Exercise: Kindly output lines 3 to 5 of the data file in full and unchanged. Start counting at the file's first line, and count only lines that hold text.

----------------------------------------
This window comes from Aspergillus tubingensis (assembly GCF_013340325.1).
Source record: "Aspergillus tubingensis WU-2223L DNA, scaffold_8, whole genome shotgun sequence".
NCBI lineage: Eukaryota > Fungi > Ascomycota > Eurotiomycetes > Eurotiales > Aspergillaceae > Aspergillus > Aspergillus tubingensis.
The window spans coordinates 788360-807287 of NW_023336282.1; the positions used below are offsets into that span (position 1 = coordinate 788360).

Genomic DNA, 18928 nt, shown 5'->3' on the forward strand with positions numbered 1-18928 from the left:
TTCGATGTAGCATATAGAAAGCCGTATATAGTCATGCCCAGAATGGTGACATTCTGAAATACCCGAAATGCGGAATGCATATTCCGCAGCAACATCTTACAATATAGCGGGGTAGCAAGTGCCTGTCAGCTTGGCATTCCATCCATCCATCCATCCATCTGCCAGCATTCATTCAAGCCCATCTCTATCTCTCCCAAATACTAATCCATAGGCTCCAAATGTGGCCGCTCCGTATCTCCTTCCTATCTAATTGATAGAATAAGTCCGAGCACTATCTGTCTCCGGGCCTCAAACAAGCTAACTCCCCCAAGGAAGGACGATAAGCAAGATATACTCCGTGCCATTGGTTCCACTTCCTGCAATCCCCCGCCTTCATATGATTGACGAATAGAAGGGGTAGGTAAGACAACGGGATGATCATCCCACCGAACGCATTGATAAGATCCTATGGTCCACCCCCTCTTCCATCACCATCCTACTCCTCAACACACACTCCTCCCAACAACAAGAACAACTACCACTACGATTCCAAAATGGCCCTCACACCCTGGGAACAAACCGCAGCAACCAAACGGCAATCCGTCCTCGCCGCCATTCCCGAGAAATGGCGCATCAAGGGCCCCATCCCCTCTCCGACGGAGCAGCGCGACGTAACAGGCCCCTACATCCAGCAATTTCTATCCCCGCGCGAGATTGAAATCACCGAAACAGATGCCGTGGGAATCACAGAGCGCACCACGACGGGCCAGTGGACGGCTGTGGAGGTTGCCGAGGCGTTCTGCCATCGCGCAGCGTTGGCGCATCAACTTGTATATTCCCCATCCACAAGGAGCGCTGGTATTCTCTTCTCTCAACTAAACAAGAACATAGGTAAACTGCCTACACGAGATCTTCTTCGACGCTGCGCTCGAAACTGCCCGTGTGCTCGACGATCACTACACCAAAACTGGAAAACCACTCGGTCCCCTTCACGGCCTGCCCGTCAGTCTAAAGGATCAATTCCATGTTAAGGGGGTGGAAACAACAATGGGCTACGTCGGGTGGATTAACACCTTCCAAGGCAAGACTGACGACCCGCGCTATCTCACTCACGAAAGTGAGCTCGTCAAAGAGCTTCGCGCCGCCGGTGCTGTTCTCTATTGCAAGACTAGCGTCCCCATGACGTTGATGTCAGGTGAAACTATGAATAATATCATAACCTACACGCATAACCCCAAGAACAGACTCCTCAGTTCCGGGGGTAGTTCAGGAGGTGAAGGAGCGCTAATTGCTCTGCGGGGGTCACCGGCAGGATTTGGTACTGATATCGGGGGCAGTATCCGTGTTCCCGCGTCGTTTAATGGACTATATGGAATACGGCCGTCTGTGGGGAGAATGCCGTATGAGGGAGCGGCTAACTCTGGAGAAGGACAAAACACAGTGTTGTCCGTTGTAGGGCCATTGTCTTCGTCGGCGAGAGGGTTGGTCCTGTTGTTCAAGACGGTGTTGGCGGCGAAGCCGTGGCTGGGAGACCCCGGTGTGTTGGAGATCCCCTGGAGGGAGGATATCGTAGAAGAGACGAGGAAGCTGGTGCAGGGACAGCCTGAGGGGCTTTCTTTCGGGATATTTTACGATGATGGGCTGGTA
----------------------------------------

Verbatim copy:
NCBI lineage: Eukaryota > Fungi > Ascomycota > Eurotiomycetes > Eurotiales > Aspergillaceae > Aspergillus > Aspergillus tubingensis.
The window spans coordinates 788360-807287 of NW_023336282.1; the positions used below are offsets into that span (position 1 = coordinate 788360).

Genomic DNA, 18928 nt, shown 5'->3' on the forward strand with positions numbered 1-18928 from the left: